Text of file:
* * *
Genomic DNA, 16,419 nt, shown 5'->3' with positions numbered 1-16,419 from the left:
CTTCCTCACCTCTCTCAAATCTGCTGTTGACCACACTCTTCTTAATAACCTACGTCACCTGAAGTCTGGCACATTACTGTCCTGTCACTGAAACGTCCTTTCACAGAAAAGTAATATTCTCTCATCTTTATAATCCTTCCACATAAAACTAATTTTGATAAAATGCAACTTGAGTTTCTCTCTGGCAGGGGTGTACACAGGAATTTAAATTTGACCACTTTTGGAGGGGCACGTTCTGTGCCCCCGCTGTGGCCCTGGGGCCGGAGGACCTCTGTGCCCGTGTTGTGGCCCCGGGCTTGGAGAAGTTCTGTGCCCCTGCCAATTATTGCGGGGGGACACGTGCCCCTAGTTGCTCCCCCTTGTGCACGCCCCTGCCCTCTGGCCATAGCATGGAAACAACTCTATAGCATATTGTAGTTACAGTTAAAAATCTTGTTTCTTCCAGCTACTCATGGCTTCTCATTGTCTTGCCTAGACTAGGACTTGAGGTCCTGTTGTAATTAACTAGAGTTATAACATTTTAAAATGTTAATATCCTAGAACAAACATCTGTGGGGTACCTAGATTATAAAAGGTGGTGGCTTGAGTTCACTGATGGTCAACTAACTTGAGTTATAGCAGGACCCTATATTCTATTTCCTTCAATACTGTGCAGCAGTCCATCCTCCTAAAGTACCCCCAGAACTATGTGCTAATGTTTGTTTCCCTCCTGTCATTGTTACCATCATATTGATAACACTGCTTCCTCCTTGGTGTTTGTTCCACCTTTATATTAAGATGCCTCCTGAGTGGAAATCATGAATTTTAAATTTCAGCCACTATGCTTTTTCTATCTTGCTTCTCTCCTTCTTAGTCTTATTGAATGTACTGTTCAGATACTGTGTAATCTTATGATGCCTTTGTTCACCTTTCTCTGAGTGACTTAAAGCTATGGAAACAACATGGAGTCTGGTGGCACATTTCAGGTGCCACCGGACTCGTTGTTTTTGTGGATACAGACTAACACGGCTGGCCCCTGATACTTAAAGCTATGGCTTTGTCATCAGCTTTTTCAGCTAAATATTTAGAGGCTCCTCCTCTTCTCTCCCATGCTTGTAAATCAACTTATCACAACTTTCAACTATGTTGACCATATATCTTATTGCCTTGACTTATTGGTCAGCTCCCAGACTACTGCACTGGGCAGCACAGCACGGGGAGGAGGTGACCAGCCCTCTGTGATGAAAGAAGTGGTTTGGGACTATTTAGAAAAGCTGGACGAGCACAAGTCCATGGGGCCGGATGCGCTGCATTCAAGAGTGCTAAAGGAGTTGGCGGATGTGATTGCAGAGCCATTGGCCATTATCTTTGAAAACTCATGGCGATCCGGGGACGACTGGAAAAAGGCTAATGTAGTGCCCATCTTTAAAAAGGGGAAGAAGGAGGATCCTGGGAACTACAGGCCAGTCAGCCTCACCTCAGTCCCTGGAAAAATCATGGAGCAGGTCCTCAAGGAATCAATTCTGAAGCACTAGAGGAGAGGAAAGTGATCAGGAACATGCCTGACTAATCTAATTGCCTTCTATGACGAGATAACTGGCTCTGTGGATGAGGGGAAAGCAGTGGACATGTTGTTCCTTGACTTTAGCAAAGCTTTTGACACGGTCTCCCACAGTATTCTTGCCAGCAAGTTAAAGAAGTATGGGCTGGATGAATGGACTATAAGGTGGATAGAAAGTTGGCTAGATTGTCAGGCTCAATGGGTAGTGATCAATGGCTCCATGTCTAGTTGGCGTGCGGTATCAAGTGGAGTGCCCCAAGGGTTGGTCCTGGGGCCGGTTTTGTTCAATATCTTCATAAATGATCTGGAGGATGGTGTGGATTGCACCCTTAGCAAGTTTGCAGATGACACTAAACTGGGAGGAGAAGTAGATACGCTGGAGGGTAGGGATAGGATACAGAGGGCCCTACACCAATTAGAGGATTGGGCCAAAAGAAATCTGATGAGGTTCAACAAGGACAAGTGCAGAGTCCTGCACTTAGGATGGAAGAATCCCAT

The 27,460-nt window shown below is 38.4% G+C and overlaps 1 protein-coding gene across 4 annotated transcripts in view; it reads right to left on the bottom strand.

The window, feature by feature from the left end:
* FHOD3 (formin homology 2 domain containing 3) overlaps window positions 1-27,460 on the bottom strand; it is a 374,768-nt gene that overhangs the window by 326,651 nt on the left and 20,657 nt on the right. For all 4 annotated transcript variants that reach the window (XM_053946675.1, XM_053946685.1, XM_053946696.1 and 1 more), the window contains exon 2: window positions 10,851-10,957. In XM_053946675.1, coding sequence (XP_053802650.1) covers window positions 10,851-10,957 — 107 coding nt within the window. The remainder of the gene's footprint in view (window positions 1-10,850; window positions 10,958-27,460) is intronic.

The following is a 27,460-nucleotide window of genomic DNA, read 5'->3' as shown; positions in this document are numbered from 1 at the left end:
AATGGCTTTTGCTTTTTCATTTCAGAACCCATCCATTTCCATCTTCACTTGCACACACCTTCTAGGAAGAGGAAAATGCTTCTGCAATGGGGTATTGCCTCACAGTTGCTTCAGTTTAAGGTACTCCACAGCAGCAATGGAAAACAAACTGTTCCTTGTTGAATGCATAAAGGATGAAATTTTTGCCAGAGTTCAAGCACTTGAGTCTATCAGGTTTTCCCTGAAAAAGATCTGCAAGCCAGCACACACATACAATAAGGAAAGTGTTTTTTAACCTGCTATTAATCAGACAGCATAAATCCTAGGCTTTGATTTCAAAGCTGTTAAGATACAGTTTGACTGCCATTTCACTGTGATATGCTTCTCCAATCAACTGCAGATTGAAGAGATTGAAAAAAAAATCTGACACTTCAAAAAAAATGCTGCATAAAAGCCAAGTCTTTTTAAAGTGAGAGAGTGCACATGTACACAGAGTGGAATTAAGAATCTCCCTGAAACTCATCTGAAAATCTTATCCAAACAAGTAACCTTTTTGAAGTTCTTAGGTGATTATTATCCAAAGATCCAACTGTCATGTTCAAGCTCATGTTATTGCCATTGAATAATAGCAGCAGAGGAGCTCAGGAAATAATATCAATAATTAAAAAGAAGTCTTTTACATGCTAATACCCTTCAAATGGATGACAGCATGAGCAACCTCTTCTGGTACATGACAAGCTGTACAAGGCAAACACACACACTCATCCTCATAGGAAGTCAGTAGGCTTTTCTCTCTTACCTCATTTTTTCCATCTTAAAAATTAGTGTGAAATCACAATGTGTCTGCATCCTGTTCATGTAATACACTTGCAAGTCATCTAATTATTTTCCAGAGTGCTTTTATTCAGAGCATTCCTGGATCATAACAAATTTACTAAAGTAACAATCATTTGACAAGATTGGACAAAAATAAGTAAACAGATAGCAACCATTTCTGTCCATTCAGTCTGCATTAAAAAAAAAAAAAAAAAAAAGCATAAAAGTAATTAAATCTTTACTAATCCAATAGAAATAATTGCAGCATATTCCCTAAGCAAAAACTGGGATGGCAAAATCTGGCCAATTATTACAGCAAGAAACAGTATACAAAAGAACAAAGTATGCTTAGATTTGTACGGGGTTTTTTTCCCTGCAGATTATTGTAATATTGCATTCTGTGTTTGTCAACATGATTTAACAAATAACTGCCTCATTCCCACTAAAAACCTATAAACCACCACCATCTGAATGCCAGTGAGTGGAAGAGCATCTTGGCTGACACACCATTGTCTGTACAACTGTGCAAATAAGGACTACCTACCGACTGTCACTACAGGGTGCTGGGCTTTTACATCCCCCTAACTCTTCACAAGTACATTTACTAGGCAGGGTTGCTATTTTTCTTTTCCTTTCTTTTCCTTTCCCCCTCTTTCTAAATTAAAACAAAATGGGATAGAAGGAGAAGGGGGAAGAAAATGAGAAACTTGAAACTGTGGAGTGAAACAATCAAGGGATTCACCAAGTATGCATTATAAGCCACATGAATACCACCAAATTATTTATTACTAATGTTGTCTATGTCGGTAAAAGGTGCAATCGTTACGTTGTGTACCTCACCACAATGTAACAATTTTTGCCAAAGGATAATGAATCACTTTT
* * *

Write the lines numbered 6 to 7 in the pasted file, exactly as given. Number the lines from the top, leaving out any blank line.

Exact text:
The following is a 27,460-nucleotide window of genomic DNA, read 5'->3' as shown; positions in this document are numbered from 1 at the left end:
AATGGCTTTTGCTTTTTCATTTCAGAACCCATCCATTTCCATCTTCACTTGCACACACCTTCTAGGAAGAGGAAAATGCTTCTGCAATGGGGTATTGCCTCACAGTTGCTTCAGTTTAAGGTACTCCACAGCAGCAATGGAAAACAAACTGTTCCTTGTTGAATGCATAAAGGATGAAATTTTTGCCAGAGTTCAAGCACTTGAGTCTATCAGGTTTTCCCTGAAAAAGATCTGCAAGCCAGCACACACATACAATAAGGAAAGTGTTTTTTAACCTGCTATTAATCAGACAGCATAAATCCTAGGCTTTGATTTCAAAGCTGTTAAGATACAGTTTGACTGCCATTTCACTGTGATATGCTTCTCCAATCAACTGCAGATTGAAGAGATTGAAAAAAAAATCTGACACTTCAAAAAAAATGCTGCATAAAAGCCAAGTCTTTTTAAAGTGAGAGAGTGCACATGTACACAGAGTGGAATTAAGAATCTCCCTGAAACTCATCTGAAAATCTTATCCAAACAAGTAACCTTTTTGAAGTTCTTAGGTGATTATTATCCAAAGATCCAACTGTCATGTTCAAGCTCATGTTATTGCCATTGAATAATAGCAGCAGAGGAGCTCAGGAAATAATATCAATAATTAAAAAGAAGTCTTTTACATGCTAATACCCTTCAAATGGATGACAGCATGAGCAACCTCTTCTGGTACATGACAAGCTGTACAAGGCAAACACACACACTCATCCTCATAGGAAGTCAGTAGGCTTTTCTCTCTTACCTCATTTTTTCCATCTTAAAAATTAGTGTGAAATCACAATGTGTCTGCATCCTGTTCATGTAATACACTTGCAAGTCATCTAATTATTTTCCAGAGTGCTTTTATTCAGAGCATTCCTGGATCATAACAAATTTACTAAAGTAACAATCATTTGACAAGATTGGACAAAAATAAGTAAACAGATAGCAACCATTTCTGTCCATTCAGTCTGCATTAAAAAAAAAAAAAAAAAAAAGCATAAAAGTAATTAAATCTTTACTAATCCAATAGAAATAATTGCAGCATATTCCCTAAGCAAAAACTGGGATGGCAAAATCTGGCCAATTATTACAGCAAGAAACAGTATACAAAAGAACAAAGTATGCTTAGATTTGTACGGGGTTTTTTTCCCTGCAGATTATTGTAATATTGCATTCTGTGTTTGTCAACATGATTTAACAAATAACTGCCTCATTCCCACTAAAAACCTATAAACCACCACCATCTGAATGCCAGTGAGTGGAAGAGCATCTTGGCTGACACACCATTGTCTGTACAACTGTGCAAATAAGGACTACCTACCGACTGTCACTACAGGGTGCTGGGCTTTTACATCCCCCTAACTCTTCACAAGTACATTTACTAGGCAGGGTTGCTATTTTTCTTTTCCTTTCTTTTCCTTTCCCCCTCTTTCTAAATTAAAACAAAATGGGATAGAAGGAGAAGGGGGAAGAAAATGAGAAACTTGAAACTGTGGAGTGAAACAATCAAGGGATTCACCAAGTATGCATTATAAGCCACATGAATACCACCAAATTATTTATTACTAATGTTGTCTATGTCGGTAAAAGGTGCAATCGTTACGTTGTGTACCTCACCACAATGTAACAATTTTTGCCAAAGGATAATGAATCACTTTT